The excerpt below is from the novel “Arse Over Teakettle,” a story about a family struggling to survive during the war years in Toronto. The narrator of the tale is the fictional character Tom Hudson, a young boy who lives on Lauder Avenue, north of Rogers Road. It is a heart-warming tale of a lad trying to understand the complexities of the adult world.
In sexual matters, his search for the secrets of the “big boys” is often amusing. Read how Tom and his friends cope with a hot, humid Toronto summer in the days when there was no air-conditioning.
In the evenings, as our family sat around the dinner table, we heard the news on the radio: Nazi cargo planes are delivering gold bars to Lisbon, as Portugal is a neutral country. Rumours are circulating that Hitler and his generals are preparing to escape to Japan. The Allies fear that they will ship their bullion there, allowing them to live in luxury. Meanwhile, in Germany, the situation is so desperate that the Nazis are recruiting grade eight schoolchildren for war work in factories.
My dad said, “These events are further signs that the end of the war is near.”
The newspapers published the tonnage of bombs dropped on Germany, and in addition, reported that during the previous weekend, twenty-seven Allied soldiers had perished, and one hundred and three had been wounded.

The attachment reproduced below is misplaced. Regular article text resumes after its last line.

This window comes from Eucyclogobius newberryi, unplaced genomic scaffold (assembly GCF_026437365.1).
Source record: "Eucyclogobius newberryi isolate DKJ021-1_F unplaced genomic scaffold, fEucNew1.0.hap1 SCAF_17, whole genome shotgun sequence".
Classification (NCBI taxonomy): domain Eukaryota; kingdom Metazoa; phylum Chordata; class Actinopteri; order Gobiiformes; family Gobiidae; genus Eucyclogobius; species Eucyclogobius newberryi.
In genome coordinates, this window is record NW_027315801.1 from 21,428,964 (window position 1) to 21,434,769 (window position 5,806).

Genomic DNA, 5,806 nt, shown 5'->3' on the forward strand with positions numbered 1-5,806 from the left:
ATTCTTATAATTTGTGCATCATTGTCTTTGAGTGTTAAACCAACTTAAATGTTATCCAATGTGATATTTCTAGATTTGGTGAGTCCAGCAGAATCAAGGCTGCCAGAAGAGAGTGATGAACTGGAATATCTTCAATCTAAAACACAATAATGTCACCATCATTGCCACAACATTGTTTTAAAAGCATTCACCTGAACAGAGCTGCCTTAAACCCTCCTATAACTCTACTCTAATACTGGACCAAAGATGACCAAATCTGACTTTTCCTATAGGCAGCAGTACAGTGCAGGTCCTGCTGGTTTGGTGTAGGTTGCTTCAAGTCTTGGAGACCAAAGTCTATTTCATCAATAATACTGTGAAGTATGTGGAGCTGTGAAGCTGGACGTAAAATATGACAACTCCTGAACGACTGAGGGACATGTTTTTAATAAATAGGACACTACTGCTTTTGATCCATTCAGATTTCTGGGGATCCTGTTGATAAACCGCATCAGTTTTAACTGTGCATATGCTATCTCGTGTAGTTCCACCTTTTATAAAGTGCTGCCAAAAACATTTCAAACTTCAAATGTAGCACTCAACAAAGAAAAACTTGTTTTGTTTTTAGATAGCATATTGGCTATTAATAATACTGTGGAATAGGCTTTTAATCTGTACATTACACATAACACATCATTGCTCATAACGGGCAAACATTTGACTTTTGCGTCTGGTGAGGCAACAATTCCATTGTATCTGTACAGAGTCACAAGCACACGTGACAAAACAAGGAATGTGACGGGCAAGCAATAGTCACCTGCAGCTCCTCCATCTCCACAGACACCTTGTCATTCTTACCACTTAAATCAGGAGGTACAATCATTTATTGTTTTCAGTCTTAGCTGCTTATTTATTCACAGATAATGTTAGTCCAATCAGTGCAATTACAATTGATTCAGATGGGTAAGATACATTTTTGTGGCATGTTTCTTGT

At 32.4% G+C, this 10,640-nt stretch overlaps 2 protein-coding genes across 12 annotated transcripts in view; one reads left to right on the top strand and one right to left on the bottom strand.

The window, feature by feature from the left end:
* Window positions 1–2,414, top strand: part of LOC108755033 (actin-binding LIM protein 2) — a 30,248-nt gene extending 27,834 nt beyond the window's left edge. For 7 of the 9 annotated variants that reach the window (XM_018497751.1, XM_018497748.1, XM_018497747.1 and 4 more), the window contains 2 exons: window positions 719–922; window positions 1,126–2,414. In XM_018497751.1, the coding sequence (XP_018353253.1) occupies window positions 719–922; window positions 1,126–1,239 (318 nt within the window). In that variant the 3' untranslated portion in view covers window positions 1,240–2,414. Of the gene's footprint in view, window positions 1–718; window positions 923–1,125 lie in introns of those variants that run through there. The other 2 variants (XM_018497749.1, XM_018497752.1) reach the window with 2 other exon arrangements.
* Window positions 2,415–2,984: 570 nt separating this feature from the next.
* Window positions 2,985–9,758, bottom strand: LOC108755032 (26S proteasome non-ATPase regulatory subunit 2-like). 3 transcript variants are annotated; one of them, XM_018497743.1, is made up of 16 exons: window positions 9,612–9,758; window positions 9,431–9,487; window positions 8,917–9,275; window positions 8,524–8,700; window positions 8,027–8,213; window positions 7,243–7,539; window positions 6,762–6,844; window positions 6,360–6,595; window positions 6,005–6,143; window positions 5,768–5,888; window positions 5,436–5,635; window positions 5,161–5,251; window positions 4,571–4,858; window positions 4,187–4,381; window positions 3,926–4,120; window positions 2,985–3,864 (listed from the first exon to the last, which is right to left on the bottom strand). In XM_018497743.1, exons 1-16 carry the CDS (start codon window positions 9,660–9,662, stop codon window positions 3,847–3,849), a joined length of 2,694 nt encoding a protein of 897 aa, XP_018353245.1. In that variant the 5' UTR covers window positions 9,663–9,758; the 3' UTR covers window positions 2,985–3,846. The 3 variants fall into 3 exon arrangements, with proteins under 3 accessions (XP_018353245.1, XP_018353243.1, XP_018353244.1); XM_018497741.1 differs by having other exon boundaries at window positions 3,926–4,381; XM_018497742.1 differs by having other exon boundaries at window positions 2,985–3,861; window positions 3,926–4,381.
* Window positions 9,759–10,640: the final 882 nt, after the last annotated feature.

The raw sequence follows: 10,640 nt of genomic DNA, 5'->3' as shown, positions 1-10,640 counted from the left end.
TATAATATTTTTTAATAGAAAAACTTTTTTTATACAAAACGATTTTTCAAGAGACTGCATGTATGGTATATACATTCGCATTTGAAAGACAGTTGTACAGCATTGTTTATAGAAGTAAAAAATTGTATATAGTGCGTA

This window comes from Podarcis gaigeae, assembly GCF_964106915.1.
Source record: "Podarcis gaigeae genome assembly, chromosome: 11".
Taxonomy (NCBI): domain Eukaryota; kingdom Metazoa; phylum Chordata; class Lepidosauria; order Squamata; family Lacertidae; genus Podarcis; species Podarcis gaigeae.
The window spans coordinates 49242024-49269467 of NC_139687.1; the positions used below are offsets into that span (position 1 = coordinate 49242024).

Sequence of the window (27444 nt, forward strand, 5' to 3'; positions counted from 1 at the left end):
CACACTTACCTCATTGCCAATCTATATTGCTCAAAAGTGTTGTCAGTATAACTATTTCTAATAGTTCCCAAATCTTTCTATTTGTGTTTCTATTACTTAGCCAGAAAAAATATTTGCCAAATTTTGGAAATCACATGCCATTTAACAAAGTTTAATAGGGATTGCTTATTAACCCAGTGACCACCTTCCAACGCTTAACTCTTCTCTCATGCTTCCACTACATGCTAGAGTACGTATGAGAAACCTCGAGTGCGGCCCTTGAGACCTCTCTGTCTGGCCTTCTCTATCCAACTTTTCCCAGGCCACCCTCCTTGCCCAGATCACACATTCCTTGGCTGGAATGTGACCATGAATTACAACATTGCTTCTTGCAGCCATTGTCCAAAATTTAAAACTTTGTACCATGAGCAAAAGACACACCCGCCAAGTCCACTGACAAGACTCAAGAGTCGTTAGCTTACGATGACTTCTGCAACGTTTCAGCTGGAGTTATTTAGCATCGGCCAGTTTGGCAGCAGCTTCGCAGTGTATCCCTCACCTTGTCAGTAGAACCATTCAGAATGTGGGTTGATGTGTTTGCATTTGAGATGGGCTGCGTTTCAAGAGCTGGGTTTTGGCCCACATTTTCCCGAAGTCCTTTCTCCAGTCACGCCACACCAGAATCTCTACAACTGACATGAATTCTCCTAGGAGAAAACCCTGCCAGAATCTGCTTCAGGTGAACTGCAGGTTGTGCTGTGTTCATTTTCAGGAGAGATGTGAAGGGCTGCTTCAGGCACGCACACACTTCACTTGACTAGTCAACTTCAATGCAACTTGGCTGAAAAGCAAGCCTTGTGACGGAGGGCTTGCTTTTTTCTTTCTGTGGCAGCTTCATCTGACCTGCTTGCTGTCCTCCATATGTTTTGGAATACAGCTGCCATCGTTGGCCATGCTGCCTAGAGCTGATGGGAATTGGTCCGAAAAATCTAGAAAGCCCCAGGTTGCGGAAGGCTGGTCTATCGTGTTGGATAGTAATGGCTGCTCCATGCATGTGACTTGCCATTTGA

One newspaper declared, Germany is now the middle slice in the sandwich, and you can hear the beef. Another declared, In a world hungry for peace, Hitler’s goose has been cooked.
My dad said, “Hitler needs a goose with a broom handle that would rattle his tonsils.” My mom grinned, but told him to be quiet.
My father’s optimism increased each day. On 25 August, Paris was freed from Nazi occupation.
My dad declared, “It’s great news that most of France and all of Belgium are now free. Another hopeful sign,” he added, “is that General Douglas McArthur is preparing to invade the Philippines.”
Throughout August, the citizens of Toronto continued to shoulder the responsibilities of the war effort. Because it was felt that the end of the war was near, optimism increased as the final days of summer approached.
August’s sultry heat finally yielded to more moderate temperatures. Officials announced that when school commenced in September, more schoolchildren would be attending classrooms in shifts, as the teacher shortage was more severe than the previous year. My mother feared that it might have a negative impact my brother Ken’s and my education. We gave no thought to the opening of school, and even less to the teacher shortage. Although the new school year was swiftly approaching, the endless days of summer remained engraved in our memories. The scholastic world had disappeared from the face of the earth.